Finding out was his life. Still is. He’s 76 years old this fall, still lives outside of Cleveland with his second wife. They’ve been together for 17 years. He was married to my mom for 22. They’re all retired. He lays on his couch most days in his little TV room and falls asleep watching The History Channel, turned up to an unbearable volume from more than 40 years of working in an auto factory, a life of little orange ear plugs on the kitchen table next to a pair of Levis hung over the chair, a vice in the garage I loved to crank open and closed, open and closed on summer days.
He’s a man of grease and stories and bad choices and some that were OK, too.
“The best thing I ever did was have you come live with me,” my dad tells me. “You saved me.”
And maybe I did. And maybe he saved me, too. I needed him, and his unconditional love and how he ran errands with me in his old brown Chevette, littered with Pall Mall ashes and an AM radio and a tape deck that only worked if you jammed a matchbook into it with the tape. How then and now he looks at me and really sees me, knows what I’m going to say before I say it. It can be maddening – nowhere to hide, even when you want to. At the same time, when things have gone awry for me, he’s never turned away, even when the problems were ones I made myself.
It’s a gift, to be that way for someone. It’s the best gift you can give and he gave it to me. Still gives it, every time I call, and every time I don’t. Then, when I do, when his voice cracks as he asks me, “Jackie, even if you only have a few minutes, just call. I just want to talk. About anything.”
To be that wanted and that known, that loved anyway.
We had to be involved in activities growing up. My sisters Pam and Tracey ran cross-country. They were fine. My sister Kim ran track in high school and set state records in the 400 and the long jump in Ohio and Rhode Island, went to college on a scholarship. I ran track. I was fine – my best race involved me winning my heat, once.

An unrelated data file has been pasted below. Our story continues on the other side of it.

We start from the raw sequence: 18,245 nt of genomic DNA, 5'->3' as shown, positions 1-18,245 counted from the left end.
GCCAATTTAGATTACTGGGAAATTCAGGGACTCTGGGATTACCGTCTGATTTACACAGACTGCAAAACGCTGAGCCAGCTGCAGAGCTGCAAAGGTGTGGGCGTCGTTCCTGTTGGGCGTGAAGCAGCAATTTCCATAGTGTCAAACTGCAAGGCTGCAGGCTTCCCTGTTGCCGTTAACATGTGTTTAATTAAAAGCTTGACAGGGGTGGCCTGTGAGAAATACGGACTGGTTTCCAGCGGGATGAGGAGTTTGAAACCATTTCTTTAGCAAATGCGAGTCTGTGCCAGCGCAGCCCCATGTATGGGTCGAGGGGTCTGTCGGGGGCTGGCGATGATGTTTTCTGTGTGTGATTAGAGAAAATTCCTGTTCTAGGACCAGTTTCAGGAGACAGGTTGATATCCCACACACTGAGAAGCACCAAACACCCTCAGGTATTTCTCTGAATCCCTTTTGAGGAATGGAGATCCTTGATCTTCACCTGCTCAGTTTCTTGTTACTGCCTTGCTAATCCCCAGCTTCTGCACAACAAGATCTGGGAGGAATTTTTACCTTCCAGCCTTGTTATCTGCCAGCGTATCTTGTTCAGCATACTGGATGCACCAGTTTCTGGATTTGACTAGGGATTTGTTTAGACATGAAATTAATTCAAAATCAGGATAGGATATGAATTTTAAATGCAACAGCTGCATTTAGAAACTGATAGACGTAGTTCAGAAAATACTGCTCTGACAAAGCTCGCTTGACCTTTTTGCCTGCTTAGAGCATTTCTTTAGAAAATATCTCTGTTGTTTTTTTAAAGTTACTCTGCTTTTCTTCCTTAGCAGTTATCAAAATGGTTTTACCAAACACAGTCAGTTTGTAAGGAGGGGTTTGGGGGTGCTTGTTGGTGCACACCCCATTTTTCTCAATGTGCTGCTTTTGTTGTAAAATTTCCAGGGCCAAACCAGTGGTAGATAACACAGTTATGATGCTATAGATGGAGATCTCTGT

My dad came to my track meets for the first two years when I ran, and he sat up in the bleachers with bags of trail mix he shared with the other kids on the team. He didn’t make friends with the other parents, and I didn’t really make friends with the team. One of the coaches had competed against my sister in high school. I’m sure I was a letdown after she saw my last name and then watched my times.
It didn’t matter. I ran because that’s what the Palfy girls did. My dad didn’t know anything about track or cross-country, didn’t play any sports in the Catholic high school he went to until he got kicked out. He was in a gang called the Bladesmen and that was as close as he got to organized anything, for a while.
But he wanted us to do it – something, anything, to keep us busy after school, to keep us active. He was obsessed with us all playing some kind of sport, and he didn’t seem to care that I wasn’t great at it. It didn’t matter.
“Jackie,” my dad would say as he drove me home from the meets. “You’re so far ahead coming out of the first curve, and then you really open up on the back stretch, and then those girls just catch you. You can’t let them catch you.”
“Dad,” I would say. “They’re faster than me, that’s why they catch me. I start too fast, then blow up. God.” Imagine the teenage frustration played out in the passenger seat.
But that was the gift: He believed it. Just run faster. Pick your feet up. That momentum on the backstretch? Keep it going through the curve. Pump your arms, and drag yourself, kicking and screaming, across that finish line.
Maybe you won’t be first. You probably won’t be. You usually aren’t.
But you’ll finish. That he knew. Knows.
Jacqueline Palfy is a longtime runner, reader and writer, marathoner, mom and board member of the nonprofit Sioux Falls Area Running Club. Her contributions to the 605 Running Co. blog will appear each Tuesday. You can follow her on Twitter @runnerJPK or reach her at firstname.lastname@example.org. Story ideas are encouraged.